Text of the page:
Later, Jose will do the same drill, but this time he'll be on the other side of the net and feed off his racket. He does the same thing, only this time it's tougher because the ball is coming at the student faster. That makes it easier to create pace, an important factor, but it also makes it imperative to know how to receive pace—and we're very big on that. Watch Nadal and you'll see that he's exceptional at hitting a great, hard shot while moving backward.
Some of the kids in our program were already taught what might be called the American way, and it was amazing to see their reaction. They would try to step in, or forward, to meet the ball during a progression drill and of course they would miss it. That traditional and once useful notion of trying to take every ball on the rise isn't as effective as it once was; it represented playing tennis in a straight line, rather than a circle.
Back in the day, the idea of actually teaching someone how to hit an aggressive shot while backing up would have been considered heresy—if the very idea could even have been conceived.
But this is the era of heresy; teaching American kids the Spanish way to play, but with a greater emphasis on finishing points, is just part of it. And while things in the near term look a little shaky for our mature juniors, we're very encouraged by the performance of the kids in our sixteen and fourteen-and-under age divisions. .... My job as head of player development is mostly about management; in some ways, I'm a bureaucrat, reviewing salaries, or trying to figure out what to do about lousy food at our training camps. Meanwhile, guys like Jose Higueras and his two top aides, Jay Berger (head of men's tennis) and Ola Malmqvist (head of women's tennis), are out doing the fieldwork.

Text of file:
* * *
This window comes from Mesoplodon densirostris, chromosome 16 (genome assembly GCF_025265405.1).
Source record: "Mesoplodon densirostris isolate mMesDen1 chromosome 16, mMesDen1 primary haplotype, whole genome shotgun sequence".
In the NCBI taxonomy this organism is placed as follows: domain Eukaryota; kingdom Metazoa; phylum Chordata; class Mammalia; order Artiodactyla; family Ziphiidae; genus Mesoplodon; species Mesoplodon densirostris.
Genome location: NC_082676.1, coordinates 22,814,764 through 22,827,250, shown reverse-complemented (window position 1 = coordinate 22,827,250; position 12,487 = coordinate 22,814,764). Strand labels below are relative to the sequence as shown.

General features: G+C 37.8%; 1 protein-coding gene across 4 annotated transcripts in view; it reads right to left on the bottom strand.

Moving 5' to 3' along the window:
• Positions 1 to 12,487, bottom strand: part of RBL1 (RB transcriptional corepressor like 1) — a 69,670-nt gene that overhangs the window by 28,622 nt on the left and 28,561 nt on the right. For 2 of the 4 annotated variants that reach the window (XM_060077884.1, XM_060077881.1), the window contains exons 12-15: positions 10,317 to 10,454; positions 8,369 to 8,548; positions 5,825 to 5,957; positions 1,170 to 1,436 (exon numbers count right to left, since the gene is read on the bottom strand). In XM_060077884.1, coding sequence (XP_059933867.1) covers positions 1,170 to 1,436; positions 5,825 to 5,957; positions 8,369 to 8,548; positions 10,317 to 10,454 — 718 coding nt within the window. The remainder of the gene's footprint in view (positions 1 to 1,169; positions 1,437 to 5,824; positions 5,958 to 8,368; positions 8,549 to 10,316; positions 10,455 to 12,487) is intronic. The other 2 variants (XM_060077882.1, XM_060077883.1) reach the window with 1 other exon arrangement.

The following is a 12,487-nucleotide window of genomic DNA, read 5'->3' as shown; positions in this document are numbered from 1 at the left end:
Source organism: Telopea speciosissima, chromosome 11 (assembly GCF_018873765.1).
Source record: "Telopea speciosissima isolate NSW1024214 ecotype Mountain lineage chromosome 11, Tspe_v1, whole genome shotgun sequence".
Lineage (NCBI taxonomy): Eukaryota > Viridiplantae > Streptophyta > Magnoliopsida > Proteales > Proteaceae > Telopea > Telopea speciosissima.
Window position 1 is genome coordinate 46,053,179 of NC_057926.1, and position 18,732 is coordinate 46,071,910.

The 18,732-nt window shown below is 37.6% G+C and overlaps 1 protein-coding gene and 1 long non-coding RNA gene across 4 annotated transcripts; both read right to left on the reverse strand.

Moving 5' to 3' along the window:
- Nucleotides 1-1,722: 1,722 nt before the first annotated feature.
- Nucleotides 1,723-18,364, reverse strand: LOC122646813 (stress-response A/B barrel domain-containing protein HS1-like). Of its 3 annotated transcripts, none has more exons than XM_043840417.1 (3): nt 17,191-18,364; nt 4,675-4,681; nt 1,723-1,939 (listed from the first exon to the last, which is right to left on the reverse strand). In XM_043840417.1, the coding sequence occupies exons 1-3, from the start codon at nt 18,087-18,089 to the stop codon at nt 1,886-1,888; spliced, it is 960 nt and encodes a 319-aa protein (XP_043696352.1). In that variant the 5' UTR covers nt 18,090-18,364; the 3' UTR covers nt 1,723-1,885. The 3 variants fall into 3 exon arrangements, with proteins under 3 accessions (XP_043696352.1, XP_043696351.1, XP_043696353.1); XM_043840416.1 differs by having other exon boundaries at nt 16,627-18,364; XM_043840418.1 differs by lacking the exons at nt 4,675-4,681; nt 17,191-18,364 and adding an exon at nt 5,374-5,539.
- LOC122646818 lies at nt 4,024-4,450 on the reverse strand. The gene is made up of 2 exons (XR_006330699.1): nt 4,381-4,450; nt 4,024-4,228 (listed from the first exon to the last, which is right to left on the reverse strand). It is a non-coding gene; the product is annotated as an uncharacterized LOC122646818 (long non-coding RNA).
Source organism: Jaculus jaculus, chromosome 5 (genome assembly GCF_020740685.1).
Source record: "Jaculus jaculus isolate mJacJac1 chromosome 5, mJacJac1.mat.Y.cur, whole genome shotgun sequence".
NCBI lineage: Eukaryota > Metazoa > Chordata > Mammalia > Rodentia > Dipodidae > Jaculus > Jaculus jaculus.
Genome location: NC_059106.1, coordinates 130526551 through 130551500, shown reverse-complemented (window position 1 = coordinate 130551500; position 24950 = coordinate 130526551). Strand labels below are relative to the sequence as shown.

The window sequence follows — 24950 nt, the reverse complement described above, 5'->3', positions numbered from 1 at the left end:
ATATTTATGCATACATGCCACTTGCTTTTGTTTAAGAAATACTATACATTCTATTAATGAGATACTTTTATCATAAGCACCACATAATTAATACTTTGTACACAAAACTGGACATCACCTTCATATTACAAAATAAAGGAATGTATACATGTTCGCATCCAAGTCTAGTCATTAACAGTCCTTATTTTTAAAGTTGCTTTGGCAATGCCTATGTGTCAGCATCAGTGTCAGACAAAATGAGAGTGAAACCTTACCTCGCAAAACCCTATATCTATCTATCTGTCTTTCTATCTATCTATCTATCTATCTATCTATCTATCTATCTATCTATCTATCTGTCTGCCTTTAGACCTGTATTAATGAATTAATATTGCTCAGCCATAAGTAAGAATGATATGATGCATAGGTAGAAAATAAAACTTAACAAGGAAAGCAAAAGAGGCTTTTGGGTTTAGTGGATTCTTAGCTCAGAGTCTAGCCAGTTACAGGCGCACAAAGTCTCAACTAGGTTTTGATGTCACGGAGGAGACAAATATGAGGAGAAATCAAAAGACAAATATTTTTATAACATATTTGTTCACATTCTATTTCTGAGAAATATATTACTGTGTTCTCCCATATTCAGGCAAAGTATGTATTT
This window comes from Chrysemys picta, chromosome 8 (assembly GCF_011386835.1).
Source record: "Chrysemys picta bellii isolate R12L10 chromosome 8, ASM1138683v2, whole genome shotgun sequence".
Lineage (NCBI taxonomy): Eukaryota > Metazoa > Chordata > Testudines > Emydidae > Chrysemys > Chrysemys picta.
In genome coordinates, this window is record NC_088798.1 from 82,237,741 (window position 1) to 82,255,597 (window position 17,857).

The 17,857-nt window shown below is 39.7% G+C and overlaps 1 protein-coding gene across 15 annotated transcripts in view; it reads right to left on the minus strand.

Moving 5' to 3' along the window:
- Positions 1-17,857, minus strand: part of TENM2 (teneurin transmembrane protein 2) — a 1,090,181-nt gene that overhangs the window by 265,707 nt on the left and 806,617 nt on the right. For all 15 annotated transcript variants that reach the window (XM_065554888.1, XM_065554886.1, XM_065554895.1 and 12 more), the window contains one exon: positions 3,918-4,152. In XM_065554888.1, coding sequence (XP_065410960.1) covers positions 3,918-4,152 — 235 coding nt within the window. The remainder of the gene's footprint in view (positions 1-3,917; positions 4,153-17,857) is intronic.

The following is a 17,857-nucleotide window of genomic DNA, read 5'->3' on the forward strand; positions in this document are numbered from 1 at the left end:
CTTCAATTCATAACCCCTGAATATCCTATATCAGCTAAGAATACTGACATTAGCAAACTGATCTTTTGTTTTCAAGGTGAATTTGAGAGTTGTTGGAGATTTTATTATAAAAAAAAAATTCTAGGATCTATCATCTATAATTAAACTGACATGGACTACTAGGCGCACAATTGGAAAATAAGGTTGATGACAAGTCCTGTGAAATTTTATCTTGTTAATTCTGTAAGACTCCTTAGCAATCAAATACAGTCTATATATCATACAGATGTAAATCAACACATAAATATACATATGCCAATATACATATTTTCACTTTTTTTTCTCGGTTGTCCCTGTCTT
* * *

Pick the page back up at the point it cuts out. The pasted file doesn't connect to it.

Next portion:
As a manager, I'm in charge of budgets and hiring. I know how the USTA is perceived in the coaching community. Everyone criticizes the organization, but everyone also wants its stamp of approval. Everyone thinks the USTA has a huge checkbook, and hopes to collect a big check. The same people criticize the USTA for spending money. And everyone thinks he can help turn the American game around and restore our former glory, but almost every one of them wants to do it on his terms.
That impulse is especially strong among well-known coaches and former players, especially great ones, including my own brother John. The hearts of most of these guys are in the right place. Nick Bollettieri, Rick Macci, Robert Lansdorp—guys like that have an unbelievable passion for the game. Many of them have been critical in the development of players who went on to be great champions. And almost all of them have at some point or another gotten screwed for their efforts—written out of history by a fame-hogging parent who suddenly turns out to be his daughter's only "real coach," or sometimes just because the advisers of the new star are terrified that the coach who invested so much in the player is going to want a cut of the action.
When these prominent names, former top players as well as coaches known wide and far, are asked by the press, they often say they're ready and eager to help the USTA but the organization never calls. That's an easy story to write, and a large institution like the USTA is a high-value target. Robert Lansdorp, who's had a hand in shaping some of the best players of three generations, once complained, "How come you guys (player development) never call me?"